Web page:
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CHAMPAIGN — As he looked through photos to post on a new website for The City Center, Kevin Hildebrand found himself looking at a world that simply doesn’t exist today.

Since Jan. 1, when he became general manager of the Champaign concert venue and the attached Fat City bar, along with the Illini Inn in Campustown, Hildebrand has envisioned the day those venues can be packed again, but he admits that seeing people grouped tightly together was strange.

“I was looking at pictures of a packed venue,” Hildebrand said, “and it just looks weird, to be honest.”

Just over a year after all live-entertainment venues went dark, local concert venues and bookers are cautiously looking toward the future as the rollout of vaccines picks up speed. Hildebrand even said he has tentative concert dates in mind for late summer and early fall as he begins booking events.

Returning to a world of packed venues, though, will still be complicated.

Last week, Gov. J.B. Pritzker announced a new “bridge phase” in his Restore Illinois plan that loosens restrictions currently in place for Phase 4 until metrics allow the state to be fully reopened under Phase 5. He also announced that those with proof of full vaccination or a negative PCR test one to three days prior to an event would not count against capacity limits.

Counting those with vaccination cards, though, comes with complications.

“Someone carrying a COVID-19 vaccination card not counting against our capacity, I don’t know how the heck we’re going to do that or how (authorities) are going to enforce it, either,” Hildebrand said. “We’ll do whatever we can to make it work, I can tell you that. We’ll obviously have to come up with some new protocols; it’ll be probably similar to checking an ID.”

Simply making it through the last year without shutting down has been no simple task for local venues.

Charlie Harris, part owner of the Rose Bowl Tavern in downtown Urbana, said the bar had to take out a loan last year to pay bills and build an outdoor concert setup in the adjacent parking lot. While management waits for word from the city as to whether they can use the lot again, Harris’ focus is on applying for a Shuttered Venue Operators Grant created by the second virus-relief bill that Congress passed in December and expanded by the third bill that was passed earlier this month.

“We’re existing because of debt, and no business wants to reside there,” Harris said. “We’re crossing our fingers that if this grant comes through, in terms of dollars and cents, it’ll kind of land us in a place that we sort of made it through. (Setting aside) the year and a half of not doing what we love and connecting with artists and patrons — you can never have your time back — at least we’ll financially be OK.”

The pandemic has changed the way venues do business and forced them to become creative in ways that may have lasting a lasting impact. The Rose Bowl commissioned a company called Multi-Modal Productions to create a live streaming setup, so it has been able to hold performances on a regular basis. While its bills aren’t paid, its customer base has been kept engaged.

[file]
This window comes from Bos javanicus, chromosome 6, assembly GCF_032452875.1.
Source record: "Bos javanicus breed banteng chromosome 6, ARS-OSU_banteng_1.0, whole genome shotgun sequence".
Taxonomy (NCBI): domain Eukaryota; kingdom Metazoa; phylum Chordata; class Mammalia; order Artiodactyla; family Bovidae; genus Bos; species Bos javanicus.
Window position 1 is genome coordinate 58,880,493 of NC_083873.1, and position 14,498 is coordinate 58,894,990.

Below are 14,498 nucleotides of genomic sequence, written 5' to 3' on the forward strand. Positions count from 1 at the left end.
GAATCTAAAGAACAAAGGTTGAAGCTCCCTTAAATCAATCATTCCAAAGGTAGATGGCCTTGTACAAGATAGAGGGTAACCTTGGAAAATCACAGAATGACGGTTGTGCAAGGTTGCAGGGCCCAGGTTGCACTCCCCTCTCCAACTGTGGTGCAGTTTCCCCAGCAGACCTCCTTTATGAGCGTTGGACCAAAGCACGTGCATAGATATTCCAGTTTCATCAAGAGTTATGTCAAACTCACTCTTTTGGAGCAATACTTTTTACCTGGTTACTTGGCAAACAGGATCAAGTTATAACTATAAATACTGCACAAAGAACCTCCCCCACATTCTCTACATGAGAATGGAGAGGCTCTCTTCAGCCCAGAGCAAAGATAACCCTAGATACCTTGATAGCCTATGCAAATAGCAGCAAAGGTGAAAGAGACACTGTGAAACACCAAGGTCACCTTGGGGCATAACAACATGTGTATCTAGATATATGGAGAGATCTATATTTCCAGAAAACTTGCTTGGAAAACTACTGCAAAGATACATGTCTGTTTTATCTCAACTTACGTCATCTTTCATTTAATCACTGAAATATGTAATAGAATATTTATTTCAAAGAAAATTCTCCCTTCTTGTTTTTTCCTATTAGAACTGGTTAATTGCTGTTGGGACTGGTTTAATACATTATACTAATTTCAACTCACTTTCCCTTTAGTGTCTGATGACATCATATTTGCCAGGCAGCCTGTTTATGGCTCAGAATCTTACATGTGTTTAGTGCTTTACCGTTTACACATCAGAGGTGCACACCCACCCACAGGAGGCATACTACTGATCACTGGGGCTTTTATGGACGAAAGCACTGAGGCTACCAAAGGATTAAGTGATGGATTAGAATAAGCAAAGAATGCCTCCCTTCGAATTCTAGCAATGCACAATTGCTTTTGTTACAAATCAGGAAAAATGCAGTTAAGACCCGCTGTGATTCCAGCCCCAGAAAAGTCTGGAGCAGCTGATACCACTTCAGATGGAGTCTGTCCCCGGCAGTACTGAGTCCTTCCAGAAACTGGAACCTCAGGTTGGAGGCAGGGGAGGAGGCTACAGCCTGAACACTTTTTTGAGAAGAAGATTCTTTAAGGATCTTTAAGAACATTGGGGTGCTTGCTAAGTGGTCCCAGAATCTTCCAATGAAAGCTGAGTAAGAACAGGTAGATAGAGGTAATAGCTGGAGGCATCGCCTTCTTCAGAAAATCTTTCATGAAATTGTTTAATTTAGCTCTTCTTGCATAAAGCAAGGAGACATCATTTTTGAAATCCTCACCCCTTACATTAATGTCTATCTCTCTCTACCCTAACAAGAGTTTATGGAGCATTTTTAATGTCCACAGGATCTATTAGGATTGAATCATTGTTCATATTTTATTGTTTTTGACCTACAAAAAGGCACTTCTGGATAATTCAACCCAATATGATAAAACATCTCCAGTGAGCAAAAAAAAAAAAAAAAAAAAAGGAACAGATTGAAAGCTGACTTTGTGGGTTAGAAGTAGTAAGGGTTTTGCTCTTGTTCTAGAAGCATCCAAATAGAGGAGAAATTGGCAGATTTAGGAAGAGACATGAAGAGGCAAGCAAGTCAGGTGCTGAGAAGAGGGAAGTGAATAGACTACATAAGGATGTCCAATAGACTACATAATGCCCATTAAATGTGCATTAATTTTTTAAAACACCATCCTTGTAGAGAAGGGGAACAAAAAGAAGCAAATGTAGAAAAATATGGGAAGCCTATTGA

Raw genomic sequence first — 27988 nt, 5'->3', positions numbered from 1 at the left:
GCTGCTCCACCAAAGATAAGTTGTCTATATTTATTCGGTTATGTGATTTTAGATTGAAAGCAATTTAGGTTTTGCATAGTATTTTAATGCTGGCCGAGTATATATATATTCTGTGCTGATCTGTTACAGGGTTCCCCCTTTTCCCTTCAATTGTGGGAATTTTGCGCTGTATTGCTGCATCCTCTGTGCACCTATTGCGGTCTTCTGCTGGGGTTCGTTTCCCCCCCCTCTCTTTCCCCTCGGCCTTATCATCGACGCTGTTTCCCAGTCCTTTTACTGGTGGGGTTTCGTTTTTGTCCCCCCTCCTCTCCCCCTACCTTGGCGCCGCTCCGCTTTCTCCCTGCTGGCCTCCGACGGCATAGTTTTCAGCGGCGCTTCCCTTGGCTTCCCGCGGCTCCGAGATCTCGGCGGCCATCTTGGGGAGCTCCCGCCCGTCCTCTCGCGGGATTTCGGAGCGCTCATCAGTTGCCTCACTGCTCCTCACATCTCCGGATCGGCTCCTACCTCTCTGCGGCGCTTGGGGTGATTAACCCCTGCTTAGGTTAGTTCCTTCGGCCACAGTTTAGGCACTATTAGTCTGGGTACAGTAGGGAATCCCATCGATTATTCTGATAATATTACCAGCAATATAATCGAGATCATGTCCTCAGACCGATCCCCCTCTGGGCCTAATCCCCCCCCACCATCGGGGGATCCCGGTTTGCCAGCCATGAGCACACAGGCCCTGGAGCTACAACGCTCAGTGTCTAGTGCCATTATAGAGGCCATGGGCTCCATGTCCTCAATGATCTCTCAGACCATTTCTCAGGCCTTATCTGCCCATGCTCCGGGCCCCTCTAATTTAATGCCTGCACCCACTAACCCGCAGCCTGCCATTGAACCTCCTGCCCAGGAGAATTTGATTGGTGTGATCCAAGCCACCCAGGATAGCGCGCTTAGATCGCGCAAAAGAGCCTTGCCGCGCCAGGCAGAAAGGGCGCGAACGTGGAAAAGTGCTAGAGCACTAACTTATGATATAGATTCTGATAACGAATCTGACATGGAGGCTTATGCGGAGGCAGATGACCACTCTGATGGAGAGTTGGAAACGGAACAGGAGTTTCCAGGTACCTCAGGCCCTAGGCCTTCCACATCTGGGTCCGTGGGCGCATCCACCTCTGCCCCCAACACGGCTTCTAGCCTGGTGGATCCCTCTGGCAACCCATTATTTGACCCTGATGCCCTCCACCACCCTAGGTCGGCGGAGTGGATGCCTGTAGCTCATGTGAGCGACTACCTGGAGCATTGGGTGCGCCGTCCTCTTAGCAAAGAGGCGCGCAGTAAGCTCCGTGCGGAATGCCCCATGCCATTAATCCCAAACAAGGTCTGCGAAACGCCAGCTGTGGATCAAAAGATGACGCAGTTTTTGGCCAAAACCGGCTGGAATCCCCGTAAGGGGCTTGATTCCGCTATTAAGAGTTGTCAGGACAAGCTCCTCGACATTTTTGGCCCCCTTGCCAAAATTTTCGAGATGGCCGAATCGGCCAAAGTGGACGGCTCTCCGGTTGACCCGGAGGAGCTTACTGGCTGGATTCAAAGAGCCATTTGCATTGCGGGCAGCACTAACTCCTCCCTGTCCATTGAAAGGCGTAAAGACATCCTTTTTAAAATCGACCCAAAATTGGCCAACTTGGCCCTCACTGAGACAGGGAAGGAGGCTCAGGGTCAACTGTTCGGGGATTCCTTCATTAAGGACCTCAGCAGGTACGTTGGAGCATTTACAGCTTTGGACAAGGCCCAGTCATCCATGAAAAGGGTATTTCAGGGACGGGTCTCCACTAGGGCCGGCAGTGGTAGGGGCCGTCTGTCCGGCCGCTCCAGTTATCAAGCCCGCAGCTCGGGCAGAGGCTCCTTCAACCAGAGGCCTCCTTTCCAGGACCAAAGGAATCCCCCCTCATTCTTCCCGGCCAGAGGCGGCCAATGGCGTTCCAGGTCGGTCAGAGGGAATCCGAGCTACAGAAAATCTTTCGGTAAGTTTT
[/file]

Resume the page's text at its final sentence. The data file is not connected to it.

Mike Ingram, who works as a talent buyer and production manager at the Canopy Club in Urbana, has noticed more consistent engagement during the open-mic nights he runs through the club.

During in-person events, Ingram said, the number of performers would fluctuate. The virtual version is far more steady over the event’s first year, usually lasting four hours.

New voices have popped up, including Emily Antonacci, whom Ingram has booked for a couple of the scant events he’s helped organize, including a performance at WEFT-FM in Champaign and another outside Jarling’s Custard Cup last year.

“She popped in one time, and now she’s a regular,” Ingram said. “She’s one of my favorite musicians now, and I don’t know that I would’ve ever even seen her perform if we wouldn’t have had to go to virtual.”

Ingram hopes the return of live indoor events revitalizes interest in attending concerts in an environment that he said was hollowed out before COVID-19 with the closure of multiple downtown venues.

“I think a lot of us have the feeling that people are going to want to go out to venues,” Ingram said. “I hope we’re not wrong on that. … Hopefully, not only will we have a resurgence in people wanting to go out and see music because they want to go out and see anything, but hopefully with that will come at least (one new) venue downtown.”

While the road to that point is uncertain, the Rose Bowl, Canopy Club and The City Center could start hosting packed concerts this summer if enough Illinoisans get vaccinated.

After a dark year, Harris wants to assure local music fans that when businesses are allowed to fully reopen, the Rose Bowl will be ready to host standing-room-only crowds.

“We will be back,” he said. “We’re going to make it through this. Even if we’re in debt from it, we’re going to make it through this.”

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